By Jamie Davis

Rockbridge County will see a progressive education initiative in the new year that is being called “Rockbridge Reads.”

The United Way of Rockbridge and the Rockbridge County School System are targeting early education as a means to improve school readiness and student performance in schools, especially for those from homes that are less book-rich.

“We’re looking at trying to change the culture of reading at a very early age,” says United Way board member Kelly Fujiwara.

Details of the program are still being finalized, but one aspect of community outreach is set. Ryan Congdon, Youth Program Specialist at the Rockbridge Regional Library, has joined the effort.

Congdon leads “Story Time with Mr. Ryan” at the library, and he is also now contracted with Rockbridge Reads. Congdon will take library read-alouds out of the library and into the community twice a  week.

Fujiwara says the goal is to take successful programming from the library and deliver it in places where there is no library. Fairfield and the Natural Bridge area have been selected as the initial target sites.

Fujiwara and Cindy Crance, director of instruction for the county schools, are still looking for space to host this project. Fujiwara and Crance are also working to provide food along with these literacy events. Crance said they are hoping for a firehouse, church or even a business to provide space where Congdon will read and model behaviors for children and their caregivers.

Explicit instruction and modeling offered at the read-aloud are aimed at teaching not just children, but parents too. “The kids will jump in,” says Fujiwara. “It’s the parents who kind of sometimes will sit in the back at story hour.”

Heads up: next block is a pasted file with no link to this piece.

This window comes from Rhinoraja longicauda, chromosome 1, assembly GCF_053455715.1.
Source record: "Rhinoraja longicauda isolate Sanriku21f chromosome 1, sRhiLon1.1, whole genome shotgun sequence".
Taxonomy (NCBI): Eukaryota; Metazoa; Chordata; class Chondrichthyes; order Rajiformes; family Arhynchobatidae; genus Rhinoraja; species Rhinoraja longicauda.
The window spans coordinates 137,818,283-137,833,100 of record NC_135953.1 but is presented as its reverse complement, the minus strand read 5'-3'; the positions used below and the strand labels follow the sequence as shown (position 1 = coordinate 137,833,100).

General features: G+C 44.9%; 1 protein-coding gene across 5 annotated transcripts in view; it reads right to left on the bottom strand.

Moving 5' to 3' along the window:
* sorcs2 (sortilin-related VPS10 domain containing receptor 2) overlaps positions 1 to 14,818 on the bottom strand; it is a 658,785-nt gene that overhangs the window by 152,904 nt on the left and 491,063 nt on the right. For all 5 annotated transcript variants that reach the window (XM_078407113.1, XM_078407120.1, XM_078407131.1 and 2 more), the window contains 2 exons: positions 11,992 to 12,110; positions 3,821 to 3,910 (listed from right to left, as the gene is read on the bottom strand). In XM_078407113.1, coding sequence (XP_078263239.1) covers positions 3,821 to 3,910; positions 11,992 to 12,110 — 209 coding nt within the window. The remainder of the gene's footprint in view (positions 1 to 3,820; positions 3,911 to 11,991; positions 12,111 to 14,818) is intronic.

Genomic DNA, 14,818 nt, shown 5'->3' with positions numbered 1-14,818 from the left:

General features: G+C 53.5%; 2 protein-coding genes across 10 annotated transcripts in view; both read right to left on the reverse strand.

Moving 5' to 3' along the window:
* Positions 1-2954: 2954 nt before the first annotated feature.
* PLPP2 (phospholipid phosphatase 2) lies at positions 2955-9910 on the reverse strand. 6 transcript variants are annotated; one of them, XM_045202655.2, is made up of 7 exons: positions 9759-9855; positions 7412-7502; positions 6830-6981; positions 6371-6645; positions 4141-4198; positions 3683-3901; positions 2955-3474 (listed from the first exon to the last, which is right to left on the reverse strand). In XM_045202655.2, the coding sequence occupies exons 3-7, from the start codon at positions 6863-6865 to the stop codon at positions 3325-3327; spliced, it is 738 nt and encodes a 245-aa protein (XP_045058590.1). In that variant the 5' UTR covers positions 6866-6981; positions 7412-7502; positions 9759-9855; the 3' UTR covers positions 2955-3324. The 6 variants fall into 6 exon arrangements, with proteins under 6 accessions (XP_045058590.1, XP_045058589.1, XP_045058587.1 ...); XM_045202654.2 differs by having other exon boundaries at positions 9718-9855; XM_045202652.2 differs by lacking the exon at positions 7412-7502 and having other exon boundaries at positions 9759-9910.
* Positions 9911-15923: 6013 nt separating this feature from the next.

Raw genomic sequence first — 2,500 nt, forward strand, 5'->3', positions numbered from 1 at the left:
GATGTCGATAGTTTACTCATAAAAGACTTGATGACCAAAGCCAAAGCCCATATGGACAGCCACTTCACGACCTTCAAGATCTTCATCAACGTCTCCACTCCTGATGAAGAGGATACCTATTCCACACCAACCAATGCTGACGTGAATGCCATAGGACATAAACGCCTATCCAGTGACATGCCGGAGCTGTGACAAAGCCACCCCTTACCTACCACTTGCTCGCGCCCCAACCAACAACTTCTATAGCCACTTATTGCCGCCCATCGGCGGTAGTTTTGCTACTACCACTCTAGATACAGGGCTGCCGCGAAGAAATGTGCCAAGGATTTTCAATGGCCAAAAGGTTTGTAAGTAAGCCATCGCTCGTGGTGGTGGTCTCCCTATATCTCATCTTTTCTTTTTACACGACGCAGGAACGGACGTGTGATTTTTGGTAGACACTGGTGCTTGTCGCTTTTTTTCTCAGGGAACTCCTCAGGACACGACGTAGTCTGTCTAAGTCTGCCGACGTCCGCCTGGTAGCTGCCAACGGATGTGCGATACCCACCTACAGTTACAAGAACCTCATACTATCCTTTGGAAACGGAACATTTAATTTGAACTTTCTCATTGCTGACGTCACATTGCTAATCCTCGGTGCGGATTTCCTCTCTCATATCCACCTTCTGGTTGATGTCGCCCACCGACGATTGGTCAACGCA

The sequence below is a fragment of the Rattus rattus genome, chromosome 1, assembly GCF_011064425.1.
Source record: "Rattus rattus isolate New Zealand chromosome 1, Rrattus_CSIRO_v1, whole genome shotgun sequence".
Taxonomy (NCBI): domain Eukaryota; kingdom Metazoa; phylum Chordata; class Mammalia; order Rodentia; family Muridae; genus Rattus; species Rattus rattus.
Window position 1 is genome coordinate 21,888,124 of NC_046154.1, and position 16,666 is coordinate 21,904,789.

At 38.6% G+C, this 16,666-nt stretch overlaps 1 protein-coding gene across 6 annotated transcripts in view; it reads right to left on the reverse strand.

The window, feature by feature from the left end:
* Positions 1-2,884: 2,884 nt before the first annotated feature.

Even getting books in the hands of toddlers and pre-school students will make a difference in early literacy. “There are many residences in the county that have no books,” says United Way of Rockbridge President Mike Smitka.

According to Crance, a second part of the United Way initiative will address this issue. Students attending these events will be given packed book bags to take home.

The program signifies a change in the face that the local United Way wants to show to the Rockbridge area.

Traditionally, the United Way has been a conduit for a community’s philanthropic support for local charities and non-profit agencies.

But in an era when many of these agencies are raising their own funds, and donors are more selective about which agencies they want to support, the United Way of Rockbridge decided it needed to initiate a signature outreach effort to inspire donors to give more.

There is no paid staff member to oversee the new program and no grant money backing it up, so support by donors in the coming months could determine  whether the initiative survives.

The United Way, in special mailings that went out this month, has asked current donors for an additional 10 percent in their gifts to support the education initiative.

“We might be able to raise some additional monies if we were able to give a compelling reason,” says Smitka. “If the United Way is able to reach this goal, it will put $25,000 behind Rockbridge Reads.”

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